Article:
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Evers holds slight lead over Walker in gubernatorial race

The Wisconsin gubernatorial race has remained tight since the polls closed at 8 p.m. on Tuesday, Nov. 6.

According to the Journal Sentinel’s website, Democrat Tony Evers held a 21,105-vote lead over incumbent Republican Gov. Scott Walker as of 10:22 p.m. on Tuesday.

With 71 percent reporting and 2,628 of the 3,676 precinct results submitted, Evers held a 50-48 percent lead over Walker.

Walker is running for his third four-year term. The Republican governor was elected governor in 2010, won an attempted recall election in 2012 and was elected for his second four-year term in 2014 when he defeated Democrat Mary Burke.

For his 2018 campaign, Walker highlighted his team’s reforms, which he said helped the people of Wisconsin grow jobs and increase wages. “More people are working in Wisconsin this year  than ever before and average weekly wages are up nearly 20 percent since 2010,” Walker said in a RiverTown Multimedia election questionnaire.

The incumbent governor noted that his team delivered on its promises to invest in schools and lower property and income taxes as well as healthcare premiums.

According to the governor’s website, scottwalker.com, Walker plans to continue to “keep moving Wisconsin forward” by expanding youth apprenticeships to seventh- and eighth-graders and by providing tax credits for those paying off student loans, senior citizens and working families who’re paying for child care.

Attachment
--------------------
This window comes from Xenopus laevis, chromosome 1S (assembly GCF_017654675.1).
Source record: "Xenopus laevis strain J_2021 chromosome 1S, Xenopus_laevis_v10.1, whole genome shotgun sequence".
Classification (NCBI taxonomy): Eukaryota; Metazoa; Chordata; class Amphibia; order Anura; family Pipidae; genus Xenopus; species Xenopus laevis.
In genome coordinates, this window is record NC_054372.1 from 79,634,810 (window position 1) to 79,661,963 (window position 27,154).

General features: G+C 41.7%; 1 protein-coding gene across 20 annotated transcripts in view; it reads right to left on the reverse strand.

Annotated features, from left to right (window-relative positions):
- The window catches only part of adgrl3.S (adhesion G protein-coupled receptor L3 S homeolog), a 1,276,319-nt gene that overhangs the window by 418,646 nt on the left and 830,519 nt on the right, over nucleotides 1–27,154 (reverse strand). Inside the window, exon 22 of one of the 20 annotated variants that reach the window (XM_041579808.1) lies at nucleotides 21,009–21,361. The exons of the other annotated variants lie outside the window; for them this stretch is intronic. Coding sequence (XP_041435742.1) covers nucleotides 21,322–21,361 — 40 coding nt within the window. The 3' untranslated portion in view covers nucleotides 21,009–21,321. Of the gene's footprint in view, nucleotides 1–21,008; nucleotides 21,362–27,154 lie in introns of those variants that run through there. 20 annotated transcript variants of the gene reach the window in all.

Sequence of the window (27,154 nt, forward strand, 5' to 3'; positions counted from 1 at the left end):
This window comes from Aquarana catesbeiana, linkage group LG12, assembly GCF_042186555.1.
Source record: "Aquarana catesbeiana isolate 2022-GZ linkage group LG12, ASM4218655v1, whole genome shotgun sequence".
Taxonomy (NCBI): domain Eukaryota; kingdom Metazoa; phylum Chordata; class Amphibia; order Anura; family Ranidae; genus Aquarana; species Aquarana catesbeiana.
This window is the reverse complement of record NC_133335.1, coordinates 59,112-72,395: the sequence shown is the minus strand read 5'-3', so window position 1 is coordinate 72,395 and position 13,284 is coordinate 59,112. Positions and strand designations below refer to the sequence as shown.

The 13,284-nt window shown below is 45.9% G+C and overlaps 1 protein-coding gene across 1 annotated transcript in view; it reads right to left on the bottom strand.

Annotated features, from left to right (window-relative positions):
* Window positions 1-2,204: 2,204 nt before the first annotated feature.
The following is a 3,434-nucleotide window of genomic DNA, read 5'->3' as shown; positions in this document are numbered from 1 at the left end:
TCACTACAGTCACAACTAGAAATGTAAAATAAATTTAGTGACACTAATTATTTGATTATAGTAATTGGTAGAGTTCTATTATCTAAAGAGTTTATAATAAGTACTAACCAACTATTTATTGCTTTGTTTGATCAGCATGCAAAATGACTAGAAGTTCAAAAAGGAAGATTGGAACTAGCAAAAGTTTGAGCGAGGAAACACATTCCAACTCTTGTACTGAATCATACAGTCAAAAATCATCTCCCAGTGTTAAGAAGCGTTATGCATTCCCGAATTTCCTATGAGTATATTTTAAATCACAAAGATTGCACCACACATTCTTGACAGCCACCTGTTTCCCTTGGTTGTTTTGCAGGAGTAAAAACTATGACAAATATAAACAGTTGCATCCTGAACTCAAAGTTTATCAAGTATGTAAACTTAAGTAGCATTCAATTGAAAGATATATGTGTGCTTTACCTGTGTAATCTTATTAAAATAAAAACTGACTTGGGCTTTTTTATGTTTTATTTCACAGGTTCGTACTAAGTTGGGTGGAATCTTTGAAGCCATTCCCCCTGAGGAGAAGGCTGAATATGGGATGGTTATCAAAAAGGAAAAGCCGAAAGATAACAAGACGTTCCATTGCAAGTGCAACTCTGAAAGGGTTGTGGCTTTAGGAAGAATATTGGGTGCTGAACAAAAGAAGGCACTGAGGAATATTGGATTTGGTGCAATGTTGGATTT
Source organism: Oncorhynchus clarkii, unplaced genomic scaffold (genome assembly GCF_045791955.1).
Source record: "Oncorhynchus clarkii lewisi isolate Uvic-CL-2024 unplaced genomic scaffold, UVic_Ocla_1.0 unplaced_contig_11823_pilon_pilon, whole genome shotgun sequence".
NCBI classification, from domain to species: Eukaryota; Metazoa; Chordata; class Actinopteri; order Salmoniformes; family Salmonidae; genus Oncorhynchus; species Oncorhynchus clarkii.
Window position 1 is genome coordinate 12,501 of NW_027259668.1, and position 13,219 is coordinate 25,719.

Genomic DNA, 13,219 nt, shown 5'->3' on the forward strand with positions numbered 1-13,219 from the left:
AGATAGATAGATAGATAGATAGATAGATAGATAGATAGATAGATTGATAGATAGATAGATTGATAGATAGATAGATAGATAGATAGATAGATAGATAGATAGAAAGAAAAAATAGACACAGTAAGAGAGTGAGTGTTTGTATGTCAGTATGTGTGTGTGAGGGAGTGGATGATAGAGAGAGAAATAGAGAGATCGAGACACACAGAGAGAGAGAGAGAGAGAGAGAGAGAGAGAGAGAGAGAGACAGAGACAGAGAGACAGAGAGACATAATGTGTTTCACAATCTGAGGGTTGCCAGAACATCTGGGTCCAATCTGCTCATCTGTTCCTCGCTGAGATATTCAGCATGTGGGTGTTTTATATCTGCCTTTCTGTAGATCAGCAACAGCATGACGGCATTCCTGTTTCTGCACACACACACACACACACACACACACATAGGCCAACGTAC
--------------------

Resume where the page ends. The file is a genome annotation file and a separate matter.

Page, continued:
Evers, the current Wisconsin State Superintendent of Public Instruction, has served as an educator his entire adult life and campaigned on his dedication to children, education and investing in Wisconsin’s future. Evers began his career as teacher in Tomah and currently serves on the UW Board of Regents, the Early Childhood Advisory Council, the SERVE Wisconsin Board, the Wisconsin Technical College System Board, and the Wisconsin Education Business Roundtable.

During his campaign, Evers criticized what he deemed to be Walker’s inadequate public school funding, lack of protection for people with pre-existing conditions and his willingness to give foreign corporations billions in taxpayer-funded handouts.

“We've had enough of the ‘divide and conquer’ and career politicians who put campaign donors and their own political ambitions before the people of Wisconsin,” That's why it's time for a change in November.

The Democrat prioritized funding public schools, investing in local road maintenance and public transit and accepting the federal Medicare expansion dollars in his campaign.

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